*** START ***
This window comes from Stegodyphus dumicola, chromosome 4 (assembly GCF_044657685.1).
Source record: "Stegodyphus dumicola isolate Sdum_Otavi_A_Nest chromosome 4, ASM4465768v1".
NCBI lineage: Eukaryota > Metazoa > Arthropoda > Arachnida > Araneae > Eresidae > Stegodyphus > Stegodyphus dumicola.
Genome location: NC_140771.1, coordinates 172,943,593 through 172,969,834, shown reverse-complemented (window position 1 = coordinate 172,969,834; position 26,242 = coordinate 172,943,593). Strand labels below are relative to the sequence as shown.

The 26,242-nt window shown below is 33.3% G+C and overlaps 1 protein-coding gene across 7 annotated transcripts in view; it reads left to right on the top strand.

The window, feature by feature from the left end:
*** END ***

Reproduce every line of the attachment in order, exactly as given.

This window comes from Stegodyphus dumicola, chromosome 4 (assembly GCF_044657685.1).
Source record: "Stegodyphus dumicola isolate Sdum_Otavi_A_Nest chromosome 4, ASM4465768v1".
NCBI lineage: Eukaryota > Metazoa > Arthropoda > Arachnida > Araneae > Eresidae > Stegodyphus > Stegodyphus dumicola.
Genome location: NC_140771.1, coordinates 172,943,593 through 172,969,834, shown reverse-complemented (window position 1 = coordinate 172,969,834; position 26,242 = coordinate 172,943,593). Strand labels below are relative to the sequence as shown.

The 26,242-nt window shown below is 33.3% G+C and overlaps 1 protein-coding gene across 7 annotated transcripts in view; it reads left to right on the top strand.

The window, feature by feature from the left end: